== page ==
The West Hollywood Historic Preservation Commission voted Tuesday night to continue its deliberation for designating the former Tower Records building a “cultural resource,” saying it needs more information about the how the color and signage on the building must factor into its decision.
The commission agreed that the building at 8801 Sunset Blvd. and Holloway had historical and cultural significance in the city. However, the commission also said the ever-changing signs on the building advertising albums plus the red-and-yellow façade were defining characteristics of the Tower building.
When the Sacramento-based Tower Records chain declared bankruptcy in 2006, the signs were removed and the building was repainted white. Current city guidelines for historic site designation require the commission to only consider the appearance of a building as it stands today.
“We’ve never considered a building on the basis of a tenant before,” said Commissioner Ed Levin. “This is seriously unchartered territory for us. My reading (of the city guidelines) is that we can only designate what is still there.”
“There was an unknown entity whether or not paint dictates integrity,” said music writer/historian Domenic Priore. “They are going to be researching, hopefully with other cities, to see that many, many, many historic designations have been made sans the original paint. It’s almost ridiculous.”
The commission opted to continue the hearing until its April 22 meeting, asking the city attorney to provide more guidance, and the city staff to research similar cases and explore alternatives to the “cultural resource” designation.
“Paint is an upkeep issue. Brick and mortar is a preservation issue,” said Priore who filed the application. He added that the building was still in good shape structurally.
The building served as the flagship store for the Tower Records chain for 36 years, and, advocates say, was the center of music activity on the Sunset Strip.
“Tower Records should be a historic building,” said Priore, who authored “Riot on the Sunset Strip: Rock ‘n’ Roll’s Last Stand in Hollywood.” “The music industry got its model for marketing at Tower … Tower Records was where albums were debuted.”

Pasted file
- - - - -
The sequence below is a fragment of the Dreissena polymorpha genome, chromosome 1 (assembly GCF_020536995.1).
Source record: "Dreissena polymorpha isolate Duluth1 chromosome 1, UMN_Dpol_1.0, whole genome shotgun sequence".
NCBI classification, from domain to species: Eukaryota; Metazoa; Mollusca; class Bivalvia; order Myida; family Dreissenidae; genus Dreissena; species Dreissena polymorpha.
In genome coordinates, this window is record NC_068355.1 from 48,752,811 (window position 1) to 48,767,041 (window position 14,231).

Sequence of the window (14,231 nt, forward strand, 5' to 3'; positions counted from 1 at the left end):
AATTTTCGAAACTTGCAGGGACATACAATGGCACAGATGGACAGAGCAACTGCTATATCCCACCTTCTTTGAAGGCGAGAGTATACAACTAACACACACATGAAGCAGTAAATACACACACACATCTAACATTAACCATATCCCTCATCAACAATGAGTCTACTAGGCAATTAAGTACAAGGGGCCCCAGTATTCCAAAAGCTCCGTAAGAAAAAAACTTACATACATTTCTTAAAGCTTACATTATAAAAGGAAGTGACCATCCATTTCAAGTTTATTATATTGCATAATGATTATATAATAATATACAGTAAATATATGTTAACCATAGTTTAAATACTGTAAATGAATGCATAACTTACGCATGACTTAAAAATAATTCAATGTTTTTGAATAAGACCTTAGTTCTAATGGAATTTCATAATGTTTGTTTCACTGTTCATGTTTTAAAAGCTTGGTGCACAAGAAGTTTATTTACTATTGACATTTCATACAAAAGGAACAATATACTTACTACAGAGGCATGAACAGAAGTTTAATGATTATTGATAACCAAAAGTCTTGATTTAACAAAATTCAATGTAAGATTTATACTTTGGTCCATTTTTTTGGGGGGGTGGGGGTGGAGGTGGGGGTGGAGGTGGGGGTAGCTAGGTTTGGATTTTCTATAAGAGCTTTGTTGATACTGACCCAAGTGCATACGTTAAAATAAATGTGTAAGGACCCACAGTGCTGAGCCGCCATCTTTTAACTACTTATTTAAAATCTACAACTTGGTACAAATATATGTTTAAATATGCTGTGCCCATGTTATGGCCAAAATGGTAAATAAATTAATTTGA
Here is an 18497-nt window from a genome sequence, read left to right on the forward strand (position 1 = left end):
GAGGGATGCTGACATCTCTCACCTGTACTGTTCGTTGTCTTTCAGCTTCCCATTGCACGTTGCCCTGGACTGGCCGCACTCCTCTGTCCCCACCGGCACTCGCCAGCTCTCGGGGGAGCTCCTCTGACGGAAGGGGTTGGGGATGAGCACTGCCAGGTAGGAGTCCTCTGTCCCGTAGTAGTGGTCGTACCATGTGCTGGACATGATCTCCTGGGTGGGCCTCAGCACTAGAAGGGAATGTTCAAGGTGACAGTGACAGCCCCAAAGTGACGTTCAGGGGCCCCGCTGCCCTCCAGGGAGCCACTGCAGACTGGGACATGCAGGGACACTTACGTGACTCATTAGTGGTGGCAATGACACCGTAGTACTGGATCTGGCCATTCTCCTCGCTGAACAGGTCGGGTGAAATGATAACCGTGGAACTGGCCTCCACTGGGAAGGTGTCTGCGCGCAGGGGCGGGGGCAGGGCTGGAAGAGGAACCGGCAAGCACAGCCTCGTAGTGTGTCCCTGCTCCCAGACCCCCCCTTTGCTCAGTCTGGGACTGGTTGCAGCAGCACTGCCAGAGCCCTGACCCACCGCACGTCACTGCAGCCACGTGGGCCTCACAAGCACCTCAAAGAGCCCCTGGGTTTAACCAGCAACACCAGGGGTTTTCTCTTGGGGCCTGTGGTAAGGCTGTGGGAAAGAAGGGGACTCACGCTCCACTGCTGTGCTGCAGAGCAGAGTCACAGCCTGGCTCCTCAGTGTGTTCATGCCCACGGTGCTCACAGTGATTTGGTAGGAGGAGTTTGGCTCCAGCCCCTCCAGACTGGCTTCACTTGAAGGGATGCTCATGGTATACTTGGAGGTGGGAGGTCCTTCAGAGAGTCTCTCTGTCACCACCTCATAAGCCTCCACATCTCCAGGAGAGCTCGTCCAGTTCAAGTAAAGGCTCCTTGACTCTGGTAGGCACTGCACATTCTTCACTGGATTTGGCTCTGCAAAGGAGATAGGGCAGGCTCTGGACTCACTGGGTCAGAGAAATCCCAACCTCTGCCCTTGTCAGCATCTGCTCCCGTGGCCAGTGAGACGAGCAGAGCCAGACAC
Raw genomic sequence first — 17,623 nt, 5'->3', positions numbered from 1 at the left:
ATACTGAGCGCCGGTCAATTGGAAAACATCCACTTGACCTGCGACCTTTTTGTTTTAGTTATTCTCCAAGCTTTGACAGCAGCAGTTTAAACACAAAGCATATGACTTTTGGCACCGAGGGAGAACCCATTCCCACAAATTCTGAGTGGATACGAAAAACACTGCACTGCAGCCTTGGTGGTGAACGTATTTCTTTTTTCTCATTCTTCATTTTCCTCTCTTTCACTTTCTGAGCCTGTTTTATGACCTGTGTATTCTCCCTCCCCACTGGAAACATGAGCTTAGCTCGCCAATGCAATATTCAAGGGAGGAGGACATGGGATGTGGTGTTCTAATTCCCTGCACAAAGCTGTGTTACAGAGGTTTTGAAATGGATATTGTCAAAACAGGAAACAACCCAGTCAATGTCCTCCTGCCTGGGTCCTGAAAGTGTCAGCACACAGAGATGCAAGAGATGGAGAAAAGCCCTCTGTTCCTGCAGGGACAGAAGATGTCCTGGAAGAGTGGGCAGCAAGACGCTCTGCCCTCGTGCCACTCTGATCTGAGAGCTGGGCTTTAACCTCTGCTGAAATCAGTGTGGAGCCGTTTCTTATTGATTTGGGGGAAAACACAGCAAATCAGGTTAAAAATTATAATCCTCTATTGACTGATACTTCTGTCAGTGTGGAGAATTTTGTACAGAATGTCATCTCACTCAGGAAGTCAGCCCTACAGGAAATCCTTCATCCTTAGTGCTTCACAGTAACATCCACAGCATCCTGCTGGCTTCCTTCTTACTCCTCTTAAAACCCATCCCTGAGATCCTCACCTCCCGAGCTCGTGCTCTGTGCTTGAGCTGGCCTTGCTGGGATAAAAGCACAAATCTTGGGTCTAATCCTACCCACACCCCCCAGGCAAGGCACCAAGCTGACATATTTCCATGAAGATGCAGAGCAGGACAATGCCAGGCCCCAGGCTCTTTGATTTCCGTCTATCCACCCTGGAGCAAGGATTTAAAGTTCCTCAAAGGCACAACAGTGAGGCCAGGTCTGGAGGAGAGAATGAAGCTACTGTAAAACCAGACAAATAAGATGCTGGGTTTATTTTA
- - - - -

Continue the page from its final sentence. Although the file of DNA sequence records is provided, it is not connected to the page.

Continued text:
Attorney Nicki Carlsen, representing the building’s current owner, Centrum Partners, urged the commission to deny the application. According to Carlsen, when Centrum Partners proposed a three-story, 50,000-square-foot Centrum Sunset building for the site, the Environmental Impact Report concluded it was ineligible for the cultural resource designation.
In five years of trying to get the Centrum Sunset project approved (the City Council denied it twice), Carlsen was told to reevaluate many aspects of the proposal. “What did not come up was this,” said Carlsen.
If the designation is granted, the building could not be significantly changed or demolished without the owner going through extra legal hurdles.
“We [would be] saying historic significance trumps individual property rights,” said Levin.
About two-dozen people attended the meeting. Ten of them spoke during the public comment period. Several said the building could easily be repainted and the signs recreated.
Todd Meehan of Sun Valley, who worked at Tower Sunset for 20 years as the person in charge of arranging in-store events, cited the number of bands who did free concerts at the store, everyone from Elton John to Duran Duran to Guns N Roses. In fact, Slash and Axl Rose first met at the Tower store and went on to form Guns N Roses. He said Stevie Wonder once brought in a demo on his new album for them to play because he wanted to hear how it would sound in a large space.
“It was place to go, a place to be seen,” said Meehan, noting the many celebrities who shopped there.
Alfredo Flores of Pasadena said that as a teenager many of his friends and colleagues in his Pasadena high school gathered at Tower Sunset on weekends because it was such a happening place.
“I can’t think of any place that brings out our history, especially in Los Angeles, better than Tower,” said Flores.
“We have designated a hamburger stand and a hot dog stand. Why in the world have we not designated this building?” said resident George Credle. “The idea of Tower Records is important. This is why the Sunset Strip was the Sunset Strip.”
The commission didn’t question the cultural or social significance of the building. “It’s clear it was more than a music store,” said Commissioner Gail Ostergren.
“This tenant had such an impact on the city and that needs to be recognized,” said Commissioner Paul Rice.
The commissioners wondered if a plaque or sign at the site might be possible, but Levin said that was not the item before them, that they could only consider the historic designation.
After the hearing, Carlsen said the situation unprecedented.
“The commission is looking for some sort of ability to have a recognition on the site in some way,” said Carlsen. “I’m sure Centrum may consider some recognition whether it be a plaque or some other recognition on the property.”